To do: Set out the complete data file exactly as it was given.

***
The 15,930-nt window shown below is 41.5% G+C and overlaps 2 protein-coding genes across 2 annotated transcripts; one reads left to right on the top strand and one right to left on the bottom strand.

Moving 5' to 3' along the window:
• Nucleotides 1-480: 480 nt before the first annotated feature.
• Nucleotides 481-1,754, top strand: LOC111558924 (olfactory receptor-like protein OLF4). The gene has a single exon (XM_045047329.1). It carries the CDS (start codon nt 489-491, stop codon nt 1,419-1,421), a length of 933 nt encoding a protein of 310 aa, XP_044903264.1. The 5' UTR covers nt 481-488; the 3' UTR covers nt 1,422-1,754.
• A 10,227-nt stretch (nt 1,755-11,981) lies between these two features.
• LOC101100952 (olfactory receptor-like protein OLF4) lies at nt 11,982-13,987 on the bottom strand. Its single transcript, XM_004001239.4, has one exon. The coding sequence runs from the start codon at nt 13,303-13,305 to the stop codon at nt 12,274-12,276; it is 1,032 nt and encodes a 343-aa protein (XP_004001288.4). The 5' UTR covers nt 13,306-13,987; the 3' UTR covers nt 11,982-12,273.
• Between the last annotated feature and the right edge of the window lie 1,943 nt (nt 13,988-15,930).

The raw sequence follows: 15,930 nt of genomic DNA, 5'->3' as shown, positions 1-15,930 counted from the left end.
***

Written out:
The 15,930-nt window shown below is 41.5% G+C and overlaps 2 protein-coding genes across 2 annotated transcripts; one reads left to right on the top strand and one right to left on the bottom strand.

Moving 5' to 3' along the window:
• Nucleotides 1-480: 480 nt before the first annotated feature.
• Nucleotides 481-1,754, top strand: LOC111558924 (olfactory receptor-like protein OLF4). The gene has a single exon (XM_045047329.1). It carries the CDS (start codon nt 489-491, stop codon nt 1,419-1,421), a length of 933 nt encoding a protein of 310 aa, XP_044903264.1. The 5' UTR covers nt 481-488; the 3' UTR covers nt 1,422-1,754.
• A 10,227-nt stretch (nt 1,755-11,981) lies between these two features.
• LOC101100952 (olfactory receptor-like protein OLF4) lies at nt 11,982-13,987 on the bottom strand. Its single transcript, XM_004001239.4, has one exon. The coding sequence runs from the start codon at nt 13,303-13,305 to the stop codon at nt 12,274-12,276; it is 1,032 nt and encodes a 343-aa protein (XP_004001288.4). The 5' UTR covers nt 13,306-13,987; the 3' UTR covers nt 11,982-12,273.
• Between the last annotated feature and the right edge of the window lie 1,943 nt (nt 13,988-15,930).

The raw sequence follows: 15,930 nt of genomic DNA, 5'->3' as shown, positions 1-15,930 counted from the left end.